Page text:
My Friend is a Palestinian Bedouin: V. Data Collection and Analysis

My Friend is a Palestinian Bedouin: V. Data Collection and Analysis

We can see the importance of individual differences by looking at our brothers. Bashar once remarked on the difference between him and one of his brothers: “He is Dutch; for him, everything needs to be exact” (Bashar Abu Sahra, personal communication April 15, 2011). Another brother of his, Abu Omar, obviously has a more gentle character than Bashar has. I met him frequently and he will be mentioned in this study further on. Likewise, some of my brothers are more sociable than I am, while others take fewer risks in life than I do. When examining personal and cultural characteristics, we need to take into account the interactive effects between the individual and the culture. Not only do some cultures enhance certain personal characteristics, but also characteristics could be viewed differently depending on the cultural context. Thus, it is doubtful whether Bashar’s “Dutch” brother, who in his culture is viewed as pedantic, would be perceived likewise in Dutch culture. As much as possible, I will try to emphasize in this study the cultural aspects, but obviously individual differences will play a role as well.

Furthermore, studies on culture may be performed by an outsider to the culture (the “outsider” position), or from within the culture (the “insider” position). Both perspectives have their advantages and disadvantages, and it may be valuable or even essential to make use of both (Jones, 2010; Maydell, 2010). In this study, it is somewhat difficult to differentiate between the two different perspectives. I did not come in to the Bedouin community in order to perform research and disappear, but have been actively involved from before my Doctoral studies and not just for the sake of research. My friend’s friends became my friends and I spend a large part of my leisure time with them. I thus had many opportunities to experience a rich variety of intercultural encounters. Even so, I did not grow up as a Bedouin and I will never be “one of them”. Therefore, it would be inappropriate to describe myself as either a complete “outsider” or an “insider”; I am somewhere in between, a situation that is expected to affect my findings (Breen, 2007; Rogoff, 2003; Tillmann-Healy, 2003). Bashar’s feedback on my findings will be a way to balance my views with insider information.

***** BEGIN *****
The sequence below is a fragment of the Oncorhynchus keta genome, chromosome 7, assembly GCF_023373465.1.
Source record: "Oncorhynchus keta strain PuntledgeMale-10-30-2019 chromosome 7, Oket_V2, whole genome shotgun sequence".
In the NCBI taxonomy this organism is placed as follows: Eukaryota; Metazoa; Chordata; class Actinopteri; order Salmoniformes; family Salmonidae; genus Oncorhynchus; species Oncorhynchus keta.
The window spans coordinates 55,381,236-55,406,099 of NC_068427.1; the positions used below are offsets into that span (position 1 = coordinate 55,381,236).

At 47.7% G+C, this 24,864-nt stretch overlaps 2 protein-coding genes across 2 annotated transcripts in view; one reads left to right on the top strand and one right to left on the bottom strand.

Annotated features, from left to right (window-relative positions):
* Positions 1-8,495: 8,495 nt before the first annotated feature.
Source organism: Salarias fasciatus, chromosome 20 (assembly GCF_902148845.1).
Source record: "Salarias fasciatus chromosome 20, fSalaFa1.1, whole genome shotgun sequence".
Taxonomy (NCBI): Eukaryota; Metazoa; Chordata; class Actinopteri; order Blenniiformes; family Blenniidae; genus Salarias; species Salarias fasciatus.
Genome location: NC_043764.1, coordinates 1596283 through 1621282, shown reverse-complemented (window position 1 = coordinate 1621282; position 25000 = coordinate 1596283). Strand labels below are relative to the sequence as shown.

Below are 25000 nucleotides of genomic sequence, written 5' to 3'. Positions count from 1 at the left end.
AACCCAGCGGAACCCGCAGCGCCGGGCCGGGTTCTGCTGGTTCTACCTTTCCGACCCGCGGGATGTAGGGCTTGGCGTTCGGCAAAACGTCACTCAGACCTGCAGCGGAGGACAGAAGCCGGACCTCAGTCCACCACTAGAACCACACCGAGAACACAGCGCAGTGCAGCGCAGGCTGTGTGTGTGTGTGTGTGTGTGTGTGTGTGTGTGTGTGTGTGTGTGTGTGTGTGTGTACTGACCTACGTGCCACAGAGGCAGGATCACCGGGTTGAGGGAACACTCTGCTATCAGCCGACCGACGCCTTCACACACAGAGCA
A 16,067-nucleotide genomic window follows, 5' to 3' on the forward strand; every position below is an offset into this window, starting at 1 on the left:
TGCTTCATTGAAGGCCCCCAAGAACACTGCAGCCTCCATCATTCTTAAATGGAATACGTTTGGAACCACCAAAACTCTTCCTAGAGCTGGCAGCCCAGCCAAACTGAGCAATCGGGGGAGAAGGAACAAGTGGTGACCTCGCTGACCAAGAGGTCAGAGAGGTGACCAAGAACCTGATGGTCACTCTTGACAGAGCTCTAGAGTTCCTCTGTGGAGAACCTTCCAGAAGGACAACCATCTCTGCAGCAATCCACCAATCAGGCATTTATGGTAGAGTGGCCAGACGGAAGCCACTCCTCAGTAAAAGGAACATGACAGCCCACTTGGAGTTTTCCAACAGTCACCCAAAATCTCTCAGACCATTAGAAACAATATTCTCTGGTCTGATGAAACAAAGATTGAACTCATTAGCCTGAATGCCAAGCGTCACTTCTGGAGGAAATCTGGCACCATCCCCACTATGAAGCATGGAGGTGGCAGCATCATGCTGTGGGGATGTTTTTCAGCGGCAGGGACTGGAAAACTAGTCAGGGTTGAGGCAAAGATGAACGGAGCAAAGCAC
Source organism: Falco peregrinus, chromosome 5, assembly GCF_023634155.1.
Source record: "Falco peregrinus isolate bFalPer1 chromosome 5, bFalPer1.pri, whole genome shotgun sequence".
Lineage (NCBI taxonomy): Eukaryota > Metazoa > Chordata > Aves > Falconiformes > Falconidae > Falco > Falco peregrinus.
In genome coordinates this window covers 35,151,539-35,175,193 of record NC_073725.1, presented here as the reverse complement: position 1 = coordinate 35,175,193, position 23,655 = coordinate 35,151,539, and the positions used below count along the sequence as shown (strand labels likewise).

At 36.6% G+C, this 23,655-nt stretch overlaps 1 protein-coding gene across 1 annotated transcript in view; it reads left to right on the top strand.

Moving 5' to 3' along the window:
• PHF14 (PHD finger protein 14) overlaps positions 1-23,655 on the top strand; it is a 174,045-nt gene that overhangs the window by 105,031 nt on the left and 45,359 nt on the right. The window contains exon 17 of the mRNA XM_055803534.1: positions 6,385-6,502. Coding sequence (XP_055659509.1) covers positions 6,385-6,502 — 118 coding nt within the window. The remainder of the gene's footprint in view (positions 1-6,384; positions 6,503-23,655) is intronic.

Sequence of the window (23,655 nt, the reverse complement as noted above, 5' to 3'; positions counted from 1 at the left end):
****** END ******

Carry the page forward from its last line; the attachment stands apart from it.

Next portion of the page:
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Daniel Weishut

Daniel WeishutDaniel J.N. Weishut, born in the Netherlands but living in Jerusalem, is a professional with a diverse background. He holds an MA in Clinical Psychology and an MBA in Integrative Business Administration, both from the Hebrew University in Jerusalem, and a PsyD in Clinical and Organizational Psychology from the Professional School of Psychology (Sacramento). He has about thirty years of experience in consultation and therapy with a wide variety of clients and issues, more than twenty years of practice in group facilitation, and over fifteen years of know-how in governance and management in various organizations. Daniel Weishut offers his services as a "Partner on the Way", while taking a world-view that people are diverse but equal. He works with a variety of clients, but his special interest is in work with those who have found themselves persecuted or otherwise in conflict with their social environment, because of their culture, identity or belief system. For example: migrants, expats, refugees, Holocaust survivors, soldiers, pacifists, and individuals from religious, cultural or sexual minorities. Daniel Weishut is a social activist and in this capacity he volunteers as Chairperson of the Israeli Association of Group Psychotherapy, as Member of the Membership Appeals Committee of Amnesty International and as forensic expert for the Public Committee Against Torture in Israel. He also is involved in raising awareness about the situation of Bedouins around Jerusalem; awareness which led among others to the writing of his dissertation "My friend is a Palestinian Bedouin: Challenges and opportunities in intercultural friendship".

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